Monday, April 27, 2009
Study Says Warming Poses Peril to Asia
By THOMAS FULLER, NY Times
Published: April 26, 2009
With diminished rice harvests, seawater seeping into aquifers and islands vanishing into rising oceans, Southeast Asia will be among the regions worst affected by global warming, according to a report scheduled for release on Monday by the Asian Development Bank.
The rise in sea levels may force the sprawling archipelago of Indonesia to redraw its sea boundaries, the report said.
All these changes will occur progressively over the next century, the bank estimated, giving countries time to improve their flood control systems, upgrade their irrigation networks and take measures to prevent forest fires, which the report predicts will become more common.
“Our modeling shows that sea levels will rise up to 70 centimeters,” or about 28 inches, said Juzhong Zhuang, an economist at the bank and one of the authors of the report. “That will force the relocation of many millions of people.”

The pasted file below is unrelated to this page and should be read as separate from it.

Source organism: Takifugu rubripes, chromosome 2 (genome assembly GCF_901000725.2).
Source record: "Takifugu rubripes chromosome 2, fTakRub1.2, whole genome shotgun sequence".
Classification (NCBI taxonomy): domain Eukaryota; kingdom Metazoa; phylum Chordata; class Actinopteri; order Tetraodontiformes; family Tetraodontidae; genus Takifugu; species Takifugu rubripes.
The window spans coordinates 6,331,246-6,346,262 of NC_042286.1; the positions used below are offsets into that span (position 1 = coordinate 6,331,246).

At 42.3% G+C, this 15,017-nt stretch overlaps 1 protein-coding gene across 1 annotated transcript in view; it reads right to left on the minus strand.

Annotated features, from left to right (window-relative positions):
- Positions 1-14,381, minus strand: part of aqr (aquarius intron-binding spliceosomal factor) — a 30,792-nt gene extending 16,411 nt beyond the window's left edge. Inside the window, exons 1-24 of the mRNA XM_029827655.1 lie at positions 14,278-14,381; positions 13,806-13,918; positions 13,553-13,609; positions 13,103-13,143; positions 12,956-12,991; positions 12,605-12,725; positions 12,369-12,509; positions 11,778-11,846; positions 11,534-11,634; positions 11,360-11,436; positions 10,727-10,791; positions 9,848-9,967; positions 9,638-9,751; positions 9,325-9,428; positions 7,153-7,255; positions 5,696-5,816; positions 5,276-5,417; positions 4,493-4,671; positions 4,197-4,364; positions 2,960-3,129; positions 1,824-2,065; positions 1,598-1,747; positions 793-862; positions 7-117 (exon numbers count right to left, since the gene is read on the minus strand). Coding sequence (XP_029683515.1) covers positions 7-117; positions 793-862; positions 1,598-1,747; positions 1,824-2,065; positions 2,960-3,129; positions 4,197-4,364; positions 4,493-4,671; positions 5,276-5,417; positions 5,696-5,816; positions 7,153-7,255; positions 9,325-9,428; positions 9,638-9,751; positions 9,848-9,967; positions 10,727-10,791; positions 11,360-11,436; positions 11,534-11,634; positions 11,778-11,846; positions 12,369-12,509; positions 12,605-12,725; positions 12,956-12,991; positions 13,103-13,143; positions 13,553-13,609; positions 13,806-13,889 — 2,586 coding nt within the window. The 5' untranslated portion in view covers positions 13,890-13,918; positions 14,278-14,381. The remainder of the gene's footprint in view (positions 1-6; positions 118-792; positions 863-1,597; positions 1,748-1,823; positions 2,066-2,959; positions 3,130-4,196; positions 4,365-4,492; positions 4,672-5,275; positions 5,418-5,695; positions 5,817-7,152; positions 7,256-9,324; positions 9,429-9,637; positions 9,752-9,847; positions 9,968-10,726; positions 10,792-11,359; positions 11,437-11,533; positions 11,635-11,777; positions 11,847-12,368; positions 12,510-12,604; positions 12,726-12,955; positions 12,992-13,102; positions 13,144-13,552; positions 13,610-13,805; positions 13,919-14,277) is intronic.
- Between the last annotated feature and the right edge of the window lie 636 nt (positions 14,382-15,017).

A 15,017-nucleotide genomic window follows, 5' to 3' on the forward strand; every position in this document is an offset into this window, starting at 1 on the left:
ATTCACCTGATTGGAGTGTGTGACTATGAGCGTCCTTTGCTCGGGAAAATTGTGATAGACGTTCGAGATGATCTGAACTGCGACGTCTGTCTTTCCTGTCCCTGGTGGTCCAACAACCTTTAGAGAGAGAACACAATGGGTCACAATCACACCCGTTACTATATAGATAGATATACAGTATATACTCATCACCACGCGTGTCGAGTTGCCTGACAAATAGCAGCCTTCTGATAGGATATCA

Brackish water seeping into the water table in Jakarta, Indonesia, and the rice paddies of the Mekong Delta in Vietnam is already a growing problem, the report says.
Some of the 92 outermost small islands that serve as a baseline for the claims of coastal waters by Indonesia could disappear, according to the report.
The margin of error of such complex projections so far into the future remains a nagging question but the report’s conclusions are nonetheless sobering for Southeast Asian nations, which have a combined population of more than 563 million.
The report focuses on Indonesia, the Philippines, Thailand, Singapore and Vietnam.